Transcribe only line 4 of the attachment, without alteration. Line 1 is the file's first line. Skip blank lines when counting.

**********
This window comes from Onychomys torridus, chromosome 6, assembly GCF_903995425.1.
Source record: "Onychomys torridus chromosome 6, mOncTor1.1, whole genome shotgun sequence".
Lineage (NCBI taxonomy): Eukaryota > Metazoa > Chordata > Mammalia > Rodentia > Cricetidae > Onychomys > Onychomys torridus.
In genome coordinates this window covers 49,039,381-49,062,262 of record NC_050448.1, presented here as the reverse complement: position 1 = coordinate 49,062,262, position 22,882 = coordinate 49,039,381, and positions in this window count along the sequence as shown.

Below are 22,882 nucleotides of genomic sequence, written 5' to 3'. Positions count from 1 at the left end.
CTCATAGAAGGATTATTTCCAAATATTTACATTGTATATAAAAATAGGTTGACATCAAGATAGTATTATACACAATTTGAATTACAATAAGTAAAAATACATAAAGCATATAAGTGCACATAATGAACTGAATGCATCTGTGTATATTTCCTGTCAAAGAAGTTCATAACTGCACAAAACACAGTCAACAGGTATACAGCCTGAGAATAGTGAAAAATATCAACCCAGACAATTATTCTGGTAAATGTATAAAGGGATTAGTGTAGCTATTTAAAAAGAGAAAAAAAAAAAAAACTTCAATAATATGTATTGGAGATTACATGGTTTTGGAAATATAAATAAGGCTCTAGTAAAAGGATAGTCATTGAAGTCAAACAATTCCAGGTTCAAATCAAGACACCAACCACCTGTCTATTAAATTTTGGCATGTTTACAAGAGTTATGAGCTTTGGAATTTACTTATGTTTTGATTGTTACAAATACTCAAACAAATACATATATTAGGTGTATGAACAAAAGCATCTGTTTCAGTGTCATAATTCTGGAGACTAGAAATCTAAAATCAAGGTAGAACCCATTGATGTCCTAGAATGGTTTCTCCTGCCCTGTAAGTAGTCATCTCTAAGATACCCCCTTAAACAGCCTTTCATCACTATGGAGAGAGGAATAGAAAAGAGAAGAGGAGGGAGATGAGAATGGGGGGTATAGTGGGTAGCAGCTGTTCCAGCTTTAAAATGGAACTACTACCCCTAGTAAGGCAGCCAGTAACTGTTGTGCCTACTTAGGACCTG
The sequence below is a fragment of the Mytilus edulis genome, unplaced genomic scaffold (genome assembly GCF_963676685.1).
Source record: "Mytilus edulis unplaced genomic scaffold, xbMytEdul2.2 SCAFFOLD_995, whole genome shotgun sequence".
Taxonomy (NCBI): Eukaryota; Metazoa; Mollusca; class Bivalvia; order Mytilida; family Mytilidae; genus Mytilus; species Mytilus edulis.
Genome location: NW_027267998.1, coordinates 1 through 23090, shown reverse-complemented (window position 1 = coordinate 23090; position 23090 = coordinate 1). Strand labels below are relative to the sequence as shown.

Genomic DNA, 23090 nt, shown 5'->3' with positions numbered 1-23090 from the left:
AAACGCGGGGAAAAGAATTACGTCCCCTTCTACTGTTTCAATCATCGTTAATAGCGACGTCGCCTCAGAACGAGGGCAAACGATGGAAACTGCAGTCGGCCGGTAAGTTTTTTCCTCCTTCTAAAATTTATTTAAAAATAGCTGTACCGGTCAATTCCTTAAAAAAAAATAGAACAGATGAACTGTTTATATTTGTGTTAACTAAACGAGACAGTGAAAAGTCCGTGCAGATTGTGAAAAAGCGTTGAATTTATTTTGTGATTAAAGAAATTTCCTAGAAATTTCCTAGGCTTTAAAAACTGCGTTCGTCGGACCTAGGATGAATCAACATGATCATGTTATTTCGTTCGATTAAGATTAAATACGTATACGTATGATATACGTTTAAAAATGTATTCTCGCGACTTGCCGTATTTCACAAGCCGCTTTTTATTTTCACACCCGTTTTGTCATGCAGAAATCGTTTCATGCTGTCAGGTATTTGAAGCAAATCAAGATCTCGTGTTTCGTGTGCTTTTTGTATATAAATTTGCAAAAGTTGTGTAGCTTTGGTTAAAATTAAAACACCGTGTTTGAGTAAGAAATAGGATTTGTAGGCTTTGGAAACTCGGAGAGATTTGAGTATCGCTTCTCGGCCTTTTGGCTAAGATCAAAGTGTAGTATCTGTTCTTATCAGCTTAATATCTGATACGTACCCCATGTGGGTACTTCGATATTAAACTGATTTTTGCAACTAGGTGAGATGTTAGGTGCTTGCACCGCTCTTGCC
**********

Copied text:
In genome coordinates this window covers 49,039,381-49,062,262 of record NC_050448.1, presented here as the reverse complement: position 1 = coordinate 49,062,262, position 22,882 = coordinate 49,039,381, and positions in this window count along the sequence as shown.